Proposes a new democratic theory, rooted in activity not consent, and intrinsically related to historical understandings of power and ethics.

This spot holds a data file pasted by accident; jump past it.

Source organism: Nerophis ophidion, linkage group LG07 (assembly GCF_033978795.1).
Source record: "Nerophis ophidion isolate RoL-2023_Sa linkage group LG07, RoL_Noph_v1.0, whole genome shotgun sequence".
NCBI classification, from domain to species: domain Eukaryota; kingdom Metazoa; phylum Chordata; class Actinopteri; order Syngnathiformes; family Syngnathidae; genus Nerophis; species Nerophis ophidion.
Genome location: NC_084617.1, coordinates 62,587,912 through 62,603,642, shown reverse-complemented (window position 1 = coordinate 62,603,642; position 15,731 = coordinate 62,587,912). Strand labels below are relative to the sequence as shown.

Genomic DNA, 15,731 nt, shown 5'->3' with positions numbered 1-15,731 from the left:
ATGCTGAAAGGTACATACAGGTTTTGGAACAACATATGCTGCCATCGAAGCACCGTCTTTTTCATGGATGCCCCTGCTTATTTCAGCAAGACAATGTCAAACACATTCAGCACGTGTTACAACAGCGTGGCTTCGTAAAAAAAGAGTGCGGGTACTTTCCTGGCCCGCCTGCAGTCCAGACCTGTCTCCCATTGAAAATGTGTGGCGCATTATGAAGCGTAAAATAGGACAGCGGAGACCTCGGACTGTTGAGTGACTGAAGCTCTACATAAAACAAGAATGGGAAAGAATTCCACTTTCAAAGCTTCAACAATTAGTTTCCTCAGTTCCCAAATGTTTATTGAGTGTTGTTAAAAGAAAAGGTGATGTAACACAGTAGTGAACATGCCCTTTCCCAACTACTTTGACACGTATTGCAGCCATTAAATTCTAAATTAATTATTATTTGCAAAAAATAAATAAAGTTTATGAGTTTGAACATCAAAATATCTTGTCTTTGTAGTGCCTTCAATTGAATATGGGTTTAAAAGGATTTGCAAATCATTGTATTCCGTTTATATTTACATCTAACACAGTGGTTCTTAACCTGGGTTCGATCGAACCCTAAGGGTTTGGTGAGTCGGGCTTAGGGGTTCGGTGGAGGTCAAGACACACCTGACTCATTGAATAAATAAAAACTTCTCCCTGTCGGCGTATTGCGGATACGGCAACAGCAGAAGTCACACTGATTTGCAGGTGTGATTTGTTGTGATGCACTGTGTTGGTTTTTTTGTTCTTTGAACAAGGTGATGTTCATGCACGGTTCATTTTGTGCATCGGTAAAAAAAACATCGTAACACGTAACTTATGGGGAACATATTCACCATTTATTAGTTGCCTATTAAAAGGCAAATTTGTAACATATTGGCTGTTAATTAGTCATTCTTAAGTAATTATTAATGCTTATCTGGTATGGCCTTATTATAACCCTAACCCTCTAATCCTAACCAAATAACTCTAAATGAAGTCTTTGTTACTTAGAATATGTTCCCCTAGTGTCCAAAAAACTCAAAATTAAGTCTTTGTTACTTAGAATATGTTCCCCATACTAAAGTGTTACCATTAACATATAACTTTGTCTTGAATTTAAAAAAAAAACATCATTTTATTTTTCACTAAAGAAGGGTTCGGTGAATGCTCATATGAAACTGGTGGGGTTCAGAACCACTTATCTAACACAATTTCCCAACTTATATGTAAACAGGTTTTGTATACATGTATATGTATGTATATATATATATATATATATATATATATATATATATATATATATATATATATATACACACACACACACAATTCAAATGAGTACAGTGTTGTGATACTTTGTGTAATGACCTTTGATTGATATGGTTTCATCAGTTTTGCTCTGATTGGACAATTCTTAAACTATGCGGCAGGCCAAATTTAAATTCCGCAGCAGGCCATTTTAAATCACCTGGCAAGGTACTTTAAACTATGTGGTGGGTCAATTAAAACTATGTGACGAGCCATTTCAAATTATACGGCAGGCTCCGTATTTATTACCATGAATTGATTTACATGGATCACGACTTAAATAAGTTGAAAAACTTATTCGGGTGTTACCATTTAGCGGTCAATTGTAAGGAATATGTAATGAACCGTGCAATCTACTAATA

Citizens, political leaders, and scholars invoke the term 'democracy' to describe present-day states without grasping its roots or prospects in theory or practice. This book clarifies the political discourse about democracy by identifying that its primary focus is human activity, not consent. It points out how democracy is neither self-legitimating nor self-justifying and so requires critical, ethical discourse to address its ongoing problems, such as inequality and exclusion. Wallach pinpoints how democracy has historically depended on notions of goodness to ratify its power. The book analyses pivotal concepts of democratic ethics such as 'virtue', 'representation', 'civil rightness', 'legitimacy', and 'human rights' and looks at them as practical versions of goodness that have adapted democracy to new constellations of power in history. Wallach notes how democratic ethics should never be reduced to power or moral ideals. Historical understanding needs to come first to highlight the potentials and prospects of democratic citizenship.
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